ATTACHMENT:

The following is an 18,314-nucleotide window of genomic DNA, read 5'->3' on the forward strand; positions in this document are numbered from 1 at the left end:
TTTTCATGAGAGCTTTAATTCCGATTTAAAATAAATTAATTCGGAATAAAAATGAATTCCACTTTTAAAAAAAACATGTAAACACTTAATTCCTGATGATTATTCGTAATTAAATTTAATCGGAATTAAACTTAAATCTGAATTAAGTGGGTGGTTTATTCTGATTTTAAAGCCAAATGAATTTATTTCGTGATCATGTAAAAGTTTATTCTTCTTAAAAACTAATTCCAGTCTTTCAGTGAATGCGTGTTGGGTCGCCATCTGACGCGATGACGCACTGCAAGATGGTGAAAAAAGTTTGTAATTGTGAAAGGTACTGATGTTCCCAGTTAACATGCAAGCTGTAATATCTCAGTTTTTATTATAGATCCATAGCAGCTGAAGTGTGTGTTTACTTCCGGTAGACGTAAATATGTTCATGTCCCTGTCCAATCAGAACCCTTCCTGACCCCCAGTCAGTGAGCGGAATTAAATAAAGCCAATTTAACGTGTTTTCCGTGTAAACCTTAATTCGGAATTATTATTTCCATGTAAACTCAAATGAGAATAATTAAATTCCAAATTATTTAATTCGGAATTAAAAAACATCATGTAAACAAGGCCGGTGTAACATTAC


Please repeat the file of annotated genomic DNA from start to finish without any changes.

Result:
The following is an 18,314-nucleotide window of genomic DNA, read 5'->3' on the forward strand; positions in this document are numbered from 1 at the left end:
TTTTCATGAGAGCTTTAATTCCGATTTAAAATAAATTAATTCGGAATAAAAATGAATTCCACTTTTAAAAAAAACATGTAAACACTTAATTCCTGATGATTATTCGTAATTAAATTTAATCGGAATTAAACTTAAATCTGAATTAAGTGGGTGGTTTATTCTGATTTTAAAGCCAAATGAATTTATTTCGTGATCATGTAAAAGTTTATTCTTCTTAAAAACTAATTCCAGTCTTTCAGTGAATGCGTGTTGGGTCGCCATCTGACGCGATGACGCACTGCAAGATGGTGAAAAAAGTTTGTAATTGTGAAAGGTACTGATGTTCCCAGTTAACATGCAAGCTGTAATATCTCAGTTTTTATTATAGATCCATAGCAGCTGAAGTGTGTGTTTACTTCCGGTAGACGTAAATATGTTCATGTCCCTGTCCAATCAGAACCCTTCCTGACCCCCAGTCAGTGAGCGGAATTAAATAAAGCCAATTTAACGTGTTTTCCGTGTAAACCTTAATTCGGAATTATTATTTCCATGTAAACTCAAATGAGAATAATTAAATTCCAAATTATTTAATTCGGAATTAAAAAACATCATGTAAACAAGGCCGGTGTAACATTAC